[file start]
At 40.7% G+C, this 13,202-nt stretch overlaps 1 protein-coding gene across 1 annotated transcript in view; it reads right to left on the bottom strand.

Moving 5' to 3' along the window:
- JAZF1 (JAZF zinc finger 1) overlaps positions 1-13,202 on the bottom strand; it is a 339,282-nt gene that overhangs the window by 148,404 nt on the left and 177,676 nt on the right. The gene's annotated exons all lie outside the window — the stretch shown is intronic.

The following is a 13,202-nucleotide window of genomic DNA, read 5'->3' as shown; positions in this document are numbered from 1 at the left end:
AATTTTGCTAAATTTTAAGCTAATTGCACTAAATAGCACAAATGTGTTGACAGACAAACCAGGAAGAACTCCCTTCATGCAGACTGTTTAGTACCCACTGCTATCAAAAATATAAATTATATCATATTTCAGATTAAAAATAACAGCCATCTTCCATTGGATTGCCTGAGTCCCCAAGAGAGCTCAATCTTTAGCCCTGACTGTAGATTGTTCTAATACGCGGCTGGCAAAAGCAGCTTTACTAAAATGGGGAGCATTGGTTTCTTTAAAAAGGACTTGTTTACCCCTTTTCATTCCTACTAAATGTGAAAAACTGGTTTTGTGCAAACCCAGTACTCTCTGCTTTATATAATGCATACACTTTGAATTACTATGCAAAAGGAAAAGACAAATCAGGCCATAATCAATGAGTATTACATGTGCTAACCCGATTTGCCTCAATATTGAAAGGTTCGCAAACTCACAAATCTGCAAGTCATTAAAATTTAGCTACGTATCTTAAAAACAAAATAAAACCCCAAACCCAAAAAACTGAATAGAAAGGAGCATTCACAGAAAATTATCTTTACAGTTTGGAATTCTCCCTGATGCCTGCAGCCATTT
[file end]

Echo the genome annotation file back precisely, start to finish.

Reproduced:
At 40.7% G+C, this 13,202-nt stretch overlaps 1 protein-coding gene across 1 annotated transcript in view; it reads right to left on the bottom strand.

Moving 5' to 3' along the window:
- JAZF1 (JAZF zinc finger 1) overlaps positions 1-13,202 on the bottom strand; it is a 339,282-nt gene that overhangs the window by 148,404 nt on the left and 177,676 nt on the right. The gene's annotated exons all lie outside the window — the stretch shown is intronic.

The following is a 13,202-nucleotide window of genomic DNA, read 5'->3' as shown; positions in this document are numbered from 1 at the left end:
AATTTTGCTAAATTTTAAGCTAATTGCACTAAATAGCACAAATGTGTTGACAGACAAACCAGGAAGAACTCCCTTCATGCAGACTGTTTAGTACCCACTGCTATCAAAAATATAAATTATATCATATTTCAGATTAAAAATAACAGCCATCTTCCATTGGATTGCCTGAGTCCCCAAGAGAGCTCAATCTTTAGCCCTGACTGTAGATTGTTCTAATACGCGGCTGGCAAAAGCAGCTTTACTAAAATGGGGAGCATTGGTTTCTTTAAAAAGGACTTGTTTACCCCTTTTCATTCCTACTAAATGTGAAAAACTGGTTTTGTGCAAACCCAGTACTCTCTGCTTTATATAATGCATACACTTTGAATTACTATGCAAAAGGAAAAGACAAATCAGGCCATAATCAATGAGTATTACATGTGCTAACCCGATTTGCCTCAATATTGAAAGGTTCGCAAACTCACAAATCTGCAAGTCATTAAAATTTAGCTACGTATCTTAAAAACAAAATAAAACCCCAAACCCAAAAAACTGAATAGAAAGGAGCATTCACAGAAAATTATCTTTACAGTTTGGAATTCTCCCTGATGCCTGCAGCCATTT